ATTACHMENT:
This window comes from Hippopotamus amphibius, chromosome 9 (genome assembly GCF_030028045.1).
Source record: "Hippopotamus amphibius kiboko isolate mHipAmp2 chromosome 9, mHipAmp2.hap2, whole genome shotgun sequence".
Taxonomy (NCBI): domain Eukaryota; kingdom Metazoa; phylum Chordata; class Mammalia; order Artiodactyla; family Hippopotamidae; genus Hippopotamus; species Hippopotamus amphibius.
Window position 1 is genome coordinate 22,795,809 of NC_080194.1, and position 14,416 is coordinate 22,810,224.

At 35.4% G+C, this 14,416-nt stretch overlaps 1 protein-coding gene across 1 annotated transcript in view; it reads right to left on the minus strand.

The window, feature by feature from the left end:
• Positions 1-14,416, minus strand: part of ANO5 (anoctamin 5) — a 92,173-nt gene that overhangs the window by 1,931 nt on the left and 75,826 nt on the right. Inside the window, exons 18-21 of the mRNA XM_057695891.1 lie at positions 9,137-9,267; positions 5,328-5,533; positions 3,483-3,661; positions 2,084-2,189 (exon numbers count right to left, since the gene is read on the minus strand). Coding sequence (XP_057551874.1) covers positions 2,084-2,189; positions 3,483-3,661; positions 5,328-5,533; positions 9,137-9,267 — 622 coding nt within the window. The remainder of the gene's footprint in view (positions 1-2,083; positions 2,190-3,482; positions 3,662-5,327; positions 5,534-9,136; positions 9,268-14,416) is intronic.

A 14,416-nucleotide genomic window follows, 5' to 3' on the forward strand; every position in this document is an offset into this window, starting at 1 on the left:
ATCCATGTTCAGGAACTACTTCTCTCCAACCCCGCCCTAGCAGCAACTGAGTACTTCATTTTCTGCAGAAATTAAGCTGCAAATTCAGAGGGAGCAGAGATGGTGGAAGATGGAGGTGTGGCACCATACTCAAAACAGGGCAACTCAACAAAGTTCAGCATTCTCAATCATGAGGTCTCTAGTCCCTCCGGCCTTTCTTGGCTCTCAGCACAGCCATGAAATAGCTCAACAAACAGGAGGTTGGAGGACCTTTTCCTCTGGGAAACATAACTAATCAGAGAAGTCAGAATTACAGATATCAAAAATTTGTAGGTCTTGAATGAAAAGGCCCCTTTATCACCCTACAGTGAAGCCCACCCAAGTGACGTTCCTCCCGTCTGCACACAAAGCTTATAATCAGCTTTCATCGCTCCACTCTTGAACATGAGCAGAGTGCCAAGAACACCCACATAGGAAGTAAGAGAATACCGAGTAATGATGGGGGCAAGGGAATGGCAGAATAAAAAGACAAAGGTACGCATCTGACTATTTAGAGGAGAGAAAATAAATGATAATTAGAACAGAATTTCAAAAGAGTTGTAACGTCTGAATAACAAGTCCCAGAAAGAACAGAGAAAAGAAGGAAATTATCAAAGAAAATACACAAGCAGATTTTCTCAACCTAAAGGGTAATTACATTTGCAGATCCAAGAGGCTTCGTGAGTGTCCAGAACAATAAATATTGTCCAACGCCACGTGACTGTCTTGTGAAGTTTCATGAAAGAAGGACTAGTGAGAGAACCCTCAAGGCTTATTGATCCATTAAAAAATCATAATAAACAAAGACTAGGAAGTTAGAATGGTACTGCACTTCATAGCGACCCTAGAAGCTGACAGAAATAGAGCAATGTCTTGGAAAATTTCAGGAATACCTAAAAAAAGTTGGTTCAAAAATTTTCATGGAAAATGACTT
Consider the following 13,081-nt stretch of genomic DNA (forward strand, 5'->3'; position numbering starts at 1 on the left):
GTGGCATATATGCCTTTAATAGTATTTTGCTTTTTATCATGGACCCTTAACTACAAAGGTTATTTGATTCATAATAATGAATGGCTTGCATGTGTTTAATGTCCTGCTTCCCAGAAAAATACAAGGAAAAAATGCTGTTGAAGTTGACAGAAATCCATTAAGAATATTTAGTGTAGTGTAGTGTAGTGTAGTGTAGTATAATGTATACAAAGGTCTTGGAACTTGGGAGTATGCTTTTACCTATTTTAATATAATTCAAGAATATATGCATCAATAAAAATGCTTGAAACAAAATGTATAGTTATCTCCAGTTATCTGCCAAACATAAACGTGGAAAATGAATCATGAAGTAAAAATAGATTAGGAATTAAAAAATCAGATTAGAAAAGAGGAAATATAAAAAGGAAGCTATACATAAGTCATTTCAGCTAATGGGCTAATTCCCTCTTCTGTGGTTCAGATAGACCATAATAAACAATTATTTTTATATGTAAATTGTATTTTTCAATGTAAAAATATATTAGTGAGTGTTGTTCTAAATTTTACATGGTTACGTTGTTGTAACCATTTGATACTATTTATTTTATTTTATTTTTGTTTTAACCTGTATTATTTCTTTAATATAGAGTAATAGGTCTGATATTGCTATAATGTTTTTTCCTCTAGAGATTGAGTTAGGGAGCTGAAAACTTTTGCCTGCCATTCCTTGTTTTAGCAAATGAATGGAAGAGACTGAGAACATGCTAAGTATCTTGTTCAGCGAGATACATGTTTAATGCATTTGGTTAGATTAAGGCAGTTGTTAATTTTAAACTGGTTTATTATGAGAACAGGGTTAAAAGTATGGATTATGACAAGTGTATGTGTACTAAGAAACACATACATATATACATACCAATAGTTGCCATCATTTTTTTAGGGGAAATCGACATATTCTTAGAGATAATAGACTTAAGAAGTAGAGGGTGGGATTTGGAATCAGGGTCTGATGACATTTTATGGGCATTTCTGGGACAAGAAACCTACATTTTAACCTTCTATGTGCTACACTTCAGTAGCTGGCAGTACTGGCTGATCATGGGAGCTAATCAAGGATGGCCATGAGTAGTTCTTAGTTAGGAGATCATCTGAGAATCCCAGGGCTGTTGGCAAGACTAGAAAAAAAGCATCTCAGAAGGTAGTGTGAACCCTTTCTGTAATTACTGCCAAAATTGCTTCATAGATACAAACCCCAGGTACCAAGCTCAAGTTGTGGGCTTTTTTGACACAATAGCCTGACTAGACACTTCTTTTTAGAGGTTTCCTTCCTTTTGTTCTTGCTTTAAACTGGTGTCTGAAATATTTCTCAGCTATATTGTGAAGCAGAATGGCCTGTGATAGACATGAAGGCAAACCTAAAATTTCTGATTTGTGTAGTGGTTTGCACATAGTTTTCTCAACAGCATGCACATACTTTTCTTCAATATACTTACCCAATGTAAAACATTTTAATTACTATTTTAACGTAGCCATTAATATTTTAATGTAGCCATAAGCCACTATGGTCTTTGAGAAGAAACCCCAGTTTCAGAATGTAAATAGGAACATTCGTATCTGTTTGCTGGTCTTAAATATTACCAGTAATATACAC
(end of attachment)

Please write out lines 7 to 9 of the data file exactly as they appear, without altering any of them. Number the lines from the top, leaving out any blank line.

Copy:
• Positions 1-14,416, minus strand: part of ANO5 (anoctamin 5) — a 92,173-nt gene that overhangs the window by 1,931 nt on the left and 75,826 nt on the right. Inside the window, exons 18-21 of the mRNA XM_057695891.1 lie at positions 9,137-9,267; positions 5,328-5,533; positions 3,483-3,661; positions 2,084-2,189 (exon numbers count right to left, since the gene is read on the minus strand). Coding sequence (XP_057551874.1) covers positions 2,084-2,189; positions 3,483-3,661; positions 5,328-5,533; positions 9,137-9,267 — 622 coding nt within the window. The remainder of the gene's footprint in view (positions 1-2,083; positions 2,190-3,482; positions 3,662-5,327; positions 5,534-9,136; positions 9,268-14,416) is intronic.

A 14,416-nucleotide genomic window follows, 5' to 3' on the forward strand; every position in this document is an offset into this window, starting at 1 on the left:
ATCCATGTTCAGGAACTACTTCTCTCCAACCCCGCCCTAGCAGCAACTGAGTACTTCATTTTCTGCAGAAATTAAGCTGCAAATTCAGAGGGAGCAGAGATGGTGGAAGATGGAGGTGTGGCACCATACTCAAAACAGGGCAACTCAACAAAGTTCAGCATTCTCAATCATGAGGTCTCTAGTCCCTCCGGCCTTTCTTGGCTCTCAGCACAGCCATGAAATAGCTCAACAAACAGGAGGTTGGAGGACCTTTTCCTCTGGGAAACATAACTAATCAGAGAAGTCAGAATTACAGATATCAAAAATTTGTAGGTCTTGAATGAAAAGGCCCCTTTATCACCCTACAGTGAAGCCCACCCAAGTGACGTTCCTCCCGTCTGCACACAAAGCTTATAATCAGCTTTCATCGCTCCACTCTTGAACATGAGCAGAGTGCCAAGAACACCCACATAGGAAGTAAGAGAATACCGAGTAATGATGGGGGCAAGGGAATGGCAGAATAAAAAGACAAAGGTACGCATCTGACTATTTAGAGGAGAGAAAATAAATGATAATTAGAACAGAATTTCAAAAGAGTTGTAACGTCTGAATAACAAGTCCCAGAAAGAACAGAGAAAAGAAGGAAATTATCAAAGAAAATACACAAGCAGATTTTCTCAACCTAAAGGGTAATTACATTTGCAGATCCAAGAGGCTTCGTGAGTGTCCAGAACAATAAATATTGTCCAACGCCACGTGACTGTCTTGTGAAGTTTCATGAAAGAAGGACTAGTGAGAGAACCCTCAAGGCTTATTGATCCATTAAAAAATCATAATAAACAAAGACTAGGAAGTTAGAATGGTACTGCACTTCATAGCGACCCTAGAAGCTGACAGAAATAGAGCAATGTCTTGGAAAATTTCAGGAATACCTAAAAAAAGTTGGTTCAAAAATTTTCATGGAAAATGACTT